The Navajo Nation

Office of the President

     The Navajo Nation

Office of the President

Navajo President Buu Nygren reveals the most powerful words to Shonto Prep

WINDOW ROCK, Ariz. – Navajo Nation President Buu Nygren had one thought that lasted all last night and all day today.

Speak Diné bizaad.

Late into Wednesday night until the thin glow of Thursday’s dawn, he worked alone to prepare the first of his weekly radio addresses to be given entirely in the Navajo language.

His 20-minute talk to the Navajo people aired simultaneously on KTNN, KNDN and KGAK. He followed that with 30 minutes on Facebook.

At midday, he met with newly-appointed Superintendent of Diné Education Claudia Edgewater for a department update. As that meeting ended, he told her what was important to him.

“Let’s stay focused on kids,” he told her. “Language and culture, that’s the thing I want to get done.”

He asked to see programs in DODE schools that are “free and accessible” and teach the Navajo language at the beginner, medium and advanced levels to everyone who wants to learn.

By the end of Thursday, he met with 24 students and their teachers from the Shonto Preparatory School and he shared the same message.

“Continue to study,” he said. “Continue to know about who you are as Navajos. Try to learn at least one new Navajo word a day.”

He said he has powerful words he always likes to share with students, whether they are first graders or doctoral students.

“I always give the same words because it’s the most powerful word you can say,” he told them. “Say this with me … biláhó bíínshghah.”

He told them he’s seen tough time, and these are the words that got him through.

“Biláhó bíínshghah. Anytime you’re challenged with obstacles or things that seem tough, remind yourself of that. You’re going to do it and you’re going to accomplish it.”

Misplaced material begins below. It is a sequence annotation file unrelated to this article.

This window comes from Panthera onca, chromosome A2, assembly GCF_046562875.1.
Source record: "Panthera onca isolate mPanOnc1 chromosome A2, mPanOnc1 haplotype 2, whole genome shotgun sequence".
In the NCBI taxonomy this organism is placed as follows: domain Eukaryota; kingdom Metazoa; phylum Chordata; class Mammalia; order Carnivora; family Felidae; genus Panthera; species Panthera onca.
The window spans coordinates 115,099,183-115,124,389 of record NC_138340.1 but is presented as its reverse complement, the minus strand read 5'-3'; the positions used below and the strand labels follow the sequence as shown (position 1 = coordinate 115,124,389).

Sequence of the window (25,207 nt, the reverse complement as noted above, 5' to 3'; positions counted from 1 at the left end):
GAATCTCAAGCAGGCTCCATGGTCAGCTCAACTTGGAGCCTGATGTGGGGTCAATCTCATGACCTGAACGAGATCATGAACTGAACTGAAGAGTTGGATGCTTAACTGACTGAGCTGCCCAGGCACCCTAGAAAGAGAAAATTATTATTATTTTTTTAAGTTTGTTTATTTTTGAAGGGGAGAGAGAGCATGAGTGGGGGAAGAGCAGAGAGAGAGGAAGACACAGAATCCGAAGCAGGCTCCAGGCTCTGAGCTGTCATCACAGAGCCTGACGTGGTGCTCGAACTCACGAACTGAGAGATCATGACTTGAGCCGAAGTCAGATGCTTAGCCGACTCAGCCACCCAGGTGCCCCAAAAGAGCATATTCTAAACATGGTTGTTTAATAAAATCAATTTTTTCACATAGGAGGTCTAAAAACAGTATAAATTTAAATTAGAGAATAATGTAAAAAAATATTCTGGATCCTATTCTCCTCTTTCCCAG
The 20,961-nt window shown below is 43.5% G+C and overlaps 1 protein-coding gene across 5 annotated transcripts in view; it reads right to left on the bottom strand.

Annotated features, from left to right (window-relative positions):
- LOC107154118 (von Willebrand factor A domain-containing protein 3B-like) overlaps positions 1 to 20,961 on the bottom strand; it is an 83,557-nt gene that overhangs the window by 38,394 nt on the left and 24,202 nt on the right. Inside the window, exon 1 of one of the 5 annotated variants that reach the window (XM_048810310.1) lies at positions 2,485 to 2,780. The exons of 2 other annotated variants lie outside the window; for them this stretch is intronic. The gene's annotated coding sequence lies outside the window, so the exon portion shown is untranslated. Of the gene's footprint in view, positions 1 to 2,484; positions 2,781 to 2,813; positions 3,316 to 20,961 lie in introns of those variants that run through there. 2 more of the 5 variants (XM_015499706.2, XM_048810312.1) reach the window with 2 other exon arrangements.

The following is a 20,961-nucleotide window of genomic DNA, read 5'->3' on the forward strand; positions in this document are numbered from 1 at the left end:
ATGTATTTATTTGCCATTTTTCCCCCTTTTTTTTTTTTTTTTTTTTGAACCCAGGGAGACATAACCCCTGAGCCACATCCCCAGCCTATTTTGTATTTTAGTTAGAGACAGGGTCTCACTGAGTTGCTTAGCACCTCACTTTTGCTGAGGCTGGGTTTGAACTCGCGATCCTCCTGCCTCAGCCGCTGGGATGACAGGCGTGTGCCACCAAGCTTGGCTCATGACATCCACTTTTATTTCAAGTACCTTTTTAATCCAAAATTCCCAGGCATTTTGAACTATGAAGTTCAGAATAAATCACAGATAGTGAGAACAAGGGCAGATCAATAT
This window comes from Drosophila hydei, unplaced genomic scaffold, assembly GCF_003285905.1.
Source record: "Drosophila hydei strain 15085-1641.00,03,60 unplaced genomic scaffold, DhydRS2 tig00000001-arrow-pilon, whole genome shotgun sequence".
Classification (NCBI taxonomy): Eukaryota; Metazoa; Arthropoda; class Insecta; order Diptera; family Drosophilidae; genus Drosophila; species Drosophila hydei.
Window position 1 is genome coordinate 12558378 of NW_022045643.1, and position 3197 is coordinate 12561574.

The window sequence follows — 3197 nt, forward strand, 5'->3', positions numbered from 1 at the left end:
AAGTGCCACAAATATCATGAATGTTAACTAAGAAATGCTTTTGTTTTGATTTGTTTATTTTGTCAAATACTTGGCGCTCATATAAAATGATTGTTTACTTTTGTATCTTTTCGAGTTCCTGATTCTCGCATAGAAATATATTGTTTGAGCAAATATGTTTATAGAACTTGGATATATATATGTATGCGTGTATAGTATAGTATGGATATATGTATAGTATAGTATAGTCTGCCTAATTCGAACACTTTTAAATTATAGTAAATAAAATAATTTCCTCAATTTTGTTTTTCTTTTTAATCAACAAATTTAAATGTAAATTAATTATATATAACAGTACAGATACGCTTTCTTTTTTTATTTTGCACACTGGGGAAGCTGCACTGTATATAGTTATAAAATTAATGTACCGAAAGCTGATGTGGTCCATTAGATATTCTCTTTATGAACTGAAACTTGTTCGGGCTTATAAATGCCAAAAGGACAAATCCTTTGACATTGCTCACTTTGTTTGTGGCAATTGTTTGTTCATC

He told them it means they are more than capable, they can do it, and that tough times come to everyone. There will be those days that they feel like giving up, that they will have to motivate themselves.”

“Regardless if my name is Buu, regardless if I’m half Navajo, regardless if I’m not the tallest person in the room. It’s OK. As long as you believe in yourself,” he told the students.

“What I always told myself is biláhó bíínshghah, ‘you’re more than capable,’” he said.

He came to the president’s office to make sure they had a really strong future ahead of them, he said.

“To make sure that when you become architects, engineers, professional athletes, travelers or business owners or entrepreneurs, doctors or lawyers, even a welder or carpenter, or whatever it may, that you have a place to come home to,” he said. “I want to make sure it’s a lot easier to build your own home.”

He said having a home of his own is one of the things he always wanted as a child, and he knew he’s have to do it himself.

“I would always go to the laundromat and do laundry,” he said. “I did laundry all the way up to 35 years old. And then I finally built my own home. Now we don’t have to go to the laundry anymore. So that’s what I want for each and every one of you.” 

Create a dream for themselves, he encouraged them. Dream it every day, see it, and be proud to be Navajos.

“You will all be successful,” he said. “Just continue to be amazing.”